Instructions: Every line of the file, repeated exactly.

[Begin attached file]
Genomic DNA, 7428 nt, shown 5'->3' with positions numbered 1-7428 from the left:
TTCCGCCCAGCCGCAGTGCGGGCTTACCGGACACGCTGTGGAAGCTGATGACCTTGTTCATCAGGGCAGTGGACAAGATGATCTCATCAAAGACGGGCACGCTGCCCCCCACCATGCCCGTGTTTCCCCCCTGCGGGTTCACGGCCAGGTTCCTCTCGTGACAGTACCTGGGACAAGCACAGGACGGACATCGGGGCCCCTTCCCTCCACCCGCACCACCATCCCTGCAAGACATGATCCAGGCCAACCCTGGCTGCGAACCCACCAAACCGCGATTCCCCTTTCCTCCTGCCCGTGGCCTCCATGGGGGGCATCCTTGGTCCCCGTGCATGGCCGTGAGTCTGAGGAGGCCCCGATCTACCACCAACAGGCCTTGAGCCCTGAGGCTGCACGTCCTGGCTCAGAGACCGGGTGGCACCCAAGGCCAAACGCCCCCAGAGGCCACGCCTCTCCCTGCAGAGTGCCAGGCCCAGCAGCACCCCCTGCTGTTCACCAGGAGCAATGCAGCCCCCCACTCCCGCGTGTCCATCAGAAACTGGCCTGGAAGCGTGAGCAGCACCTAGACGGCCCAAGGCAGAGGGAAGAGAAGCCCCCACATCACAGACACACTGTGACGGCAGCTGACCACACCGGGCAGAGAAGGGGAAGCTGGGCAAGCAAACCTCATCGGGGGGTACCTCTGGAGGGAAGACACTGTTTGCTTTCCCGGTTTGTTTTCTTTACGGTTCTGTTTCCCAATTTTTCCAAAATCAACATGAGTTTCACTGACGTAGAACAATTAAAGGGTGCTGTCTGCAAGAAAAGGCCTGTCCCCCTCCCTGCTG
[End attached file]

Genomic DNA, 7428 nt, shown 5'->3' with positions numbered 1-7428 from the left:
TTCCGCCCAGCCGCAGTGCGGGCTTACCGGACACGCTGTGGAAGCTGATGACCTTGTTCATCAGGGCAGTGGACAAGATGATCTCATCAAAGACGGGCACGCTGCCCCCCACCATGCCCGTGTTTCCCCCCTGCGGGTTCACGGCCAGGTTCCTCTCGTGACAGTACCTGGGACAAGCACAGGACGGACATCGGGGCCCCTTCCCTCCACCCGCACCACCATCCCTGCAAGACATGATCCAGGCCAACCCTGGCTGCGAACCCACCAAACCGCGATTCCCCTTTCCTCCTGCCCGTGGCCTCCATGGGGGGCATCCTTGGTCCCCGTGCATGGCCGTGAGTCTGAGGAGGCCCCGATCTACCACCAACAGGCCTTGAGCCCTGAGGCTGCACGTCCTGGCTCAGAGACCGGGTGGCACCCAAGGCCAAACGCCCCCAGAGGCCACGCCTCTCCCTGCAGAGTGCCAGGCCCAGCAGCACCCCCTGCTGTTCACCAGGAGCAATGCAGCCCCCCACTCCCGCGTGTCCATCAGAAACTGGCCTGGAAGCGTGAGCAGCACCTAGACGGCCCAAGGCAGAGGGAAGAGAAGCCCCCACATCACAGACACACTGTGACGGCAGCTGACCACACCGGGCAGAGAAGGGGAAGCTGGGCAAGCAAACCTCATCGGGGGGTACCTCTGGAGGGAAGACACTGTTTGCTTTCCCGGTTTGTTTTCTTTACGGTTCTGTTTCCCAATTTTTCCAAAATCAACATGAGTTTCACTGACGTAGAACAATTAAAGGGTGCTGTCTGCAAGAAAAGGCCTGTCCCCCTCCCTGCTG